This set, imagined by Georg CANTOR towards the end of 19th century is probably the first ever abstract representation of a fractal set.
It is constructed, starting from a segment, which is divided in three equal parts, the middle third being removed. This operation is renewed on the two subsisting segments ad infinitum (supposedly !). In this way, we should obtain finally an infinity of points… whose total length dimension, or linear measure, would be zero. The Cantor triadic set has a fractal dimension of 0.63. Another Cantor set can be constructed removing at each stage two fifth segments within the remaining part of the original segment. It has also a zero linear measure and its fractal dimension is 0.68.
The Cantor set is self similar.
If we could invert the construction process of the Cantor set (i.e. from an infinity of points to a complete segment) we would have modeled the genesis of a macrolevel system constructed from discrete parts.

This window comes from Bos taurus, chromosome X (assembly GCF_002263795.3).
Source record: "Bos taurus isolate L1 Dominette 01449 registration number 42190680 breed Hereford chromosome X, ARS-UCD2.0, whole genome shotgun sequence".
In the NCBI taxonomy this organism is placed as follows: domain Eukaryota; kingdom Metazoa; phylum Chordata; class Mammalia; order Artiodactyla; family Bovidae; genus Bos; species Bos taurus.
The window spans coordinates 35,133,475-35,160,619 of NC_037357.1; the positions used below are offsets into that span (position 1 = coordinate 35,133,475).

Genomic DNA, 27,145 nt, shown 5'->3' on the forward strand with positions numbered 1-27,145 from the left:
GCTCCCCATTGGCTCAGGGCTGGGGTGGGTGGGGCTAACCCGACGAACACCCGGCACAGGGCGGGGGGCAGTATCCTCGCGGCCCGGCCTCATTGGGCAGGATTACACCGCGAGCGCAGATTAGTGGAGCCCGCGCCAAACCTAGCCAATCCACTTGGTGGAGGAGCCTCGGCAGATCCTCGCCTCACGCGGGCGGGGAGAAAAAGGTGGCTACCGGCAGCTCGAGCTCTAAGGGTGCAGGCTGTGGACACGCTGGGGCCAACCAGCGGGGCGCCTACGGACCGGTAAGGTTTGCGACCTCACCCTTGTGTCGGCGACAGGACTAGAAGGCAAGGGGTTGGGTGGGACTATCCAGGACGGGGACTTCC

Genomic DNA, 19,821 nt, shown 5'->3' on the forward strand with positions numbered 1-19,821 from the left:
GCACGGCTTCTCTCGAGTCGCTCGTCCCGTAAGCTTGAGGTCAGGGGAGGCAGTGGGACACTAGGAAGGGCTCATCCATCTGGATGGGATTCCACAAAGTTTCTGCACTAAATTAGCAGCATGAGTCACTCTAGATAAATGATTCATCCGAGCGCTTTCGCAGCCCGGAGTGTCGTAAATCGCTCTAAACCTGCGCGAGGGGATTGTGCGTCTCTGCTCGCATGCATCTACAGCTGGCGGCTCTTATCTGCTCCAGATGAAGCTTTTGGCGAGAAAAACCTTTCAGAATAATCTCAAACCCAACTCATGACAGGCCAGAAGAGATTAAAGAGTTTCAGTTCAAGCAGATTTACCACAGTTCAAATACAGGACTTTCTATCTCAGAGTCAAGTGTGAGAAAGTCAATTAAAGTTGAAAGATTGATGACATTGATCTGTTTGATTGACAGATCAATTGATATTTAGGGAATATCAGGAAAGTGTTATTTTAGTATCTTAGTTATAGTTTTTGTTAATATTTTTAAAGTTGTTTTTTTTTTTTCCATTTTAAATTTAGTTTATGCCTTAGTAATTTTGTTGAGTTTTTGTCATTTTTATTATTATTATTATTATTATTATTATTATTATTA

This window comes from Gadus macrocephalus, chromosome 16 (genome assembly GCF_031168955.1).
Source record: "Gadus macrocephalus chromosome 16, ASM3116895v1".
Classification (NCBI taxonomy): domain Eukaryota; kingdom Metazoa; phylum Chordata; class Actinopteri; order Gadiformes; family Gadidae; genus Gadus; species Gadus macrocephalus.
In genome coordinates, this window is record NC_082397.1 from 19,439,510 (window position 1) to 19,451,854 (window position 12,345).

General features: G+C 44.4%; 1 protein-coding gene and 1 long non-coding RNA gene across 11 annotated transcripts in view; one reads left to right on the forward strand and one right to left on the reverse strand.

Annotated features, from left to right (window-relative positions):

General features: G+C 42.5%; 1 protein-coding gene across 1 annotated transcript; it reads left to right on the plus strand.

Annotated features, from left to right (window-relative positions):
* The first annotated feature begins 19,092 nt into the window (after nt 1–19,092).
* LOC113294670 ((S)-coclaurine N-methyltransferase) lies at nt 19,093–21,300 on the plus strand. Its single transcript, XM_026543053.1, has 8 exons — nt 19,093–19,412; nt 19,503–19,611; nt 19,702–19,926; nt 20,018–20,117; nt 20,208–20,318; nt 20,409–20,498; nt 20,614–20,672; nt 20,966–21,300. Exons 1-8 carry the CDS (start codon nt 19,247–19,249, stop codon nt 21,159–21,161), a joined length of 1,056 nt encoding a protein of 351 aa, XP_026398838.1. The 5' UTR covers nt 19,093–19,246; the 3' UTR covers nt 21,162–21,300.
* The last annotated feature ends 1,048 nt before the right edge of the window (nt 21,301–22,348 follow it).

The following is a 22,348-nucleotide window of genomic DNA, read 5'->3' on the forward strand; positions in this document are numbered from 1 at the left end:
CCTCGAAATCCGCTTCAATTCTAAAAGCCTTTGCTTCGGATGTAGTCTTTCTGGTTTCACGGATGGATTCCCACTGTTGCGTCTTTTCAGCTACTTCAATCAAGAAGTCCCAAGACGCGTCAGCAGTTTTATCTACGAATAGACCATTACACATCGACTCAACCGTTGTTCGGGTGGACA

Other mathematical objects of the same type are the "snowflake" Koch curve, and the Peano curve, made from an infinitely folded segment which finally would wholly cover a surface. There are also objects of the same kind in three or more dimensions.
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To cite this page, please use the following information:
Bertalanffy Center for the Study of Systems Science (2020). Title of the entry. In Charles François (Ed.), International Encyclopedia of Systems and Cybernetics (2). Retrieved from www.systemspedia.org/[full/url]
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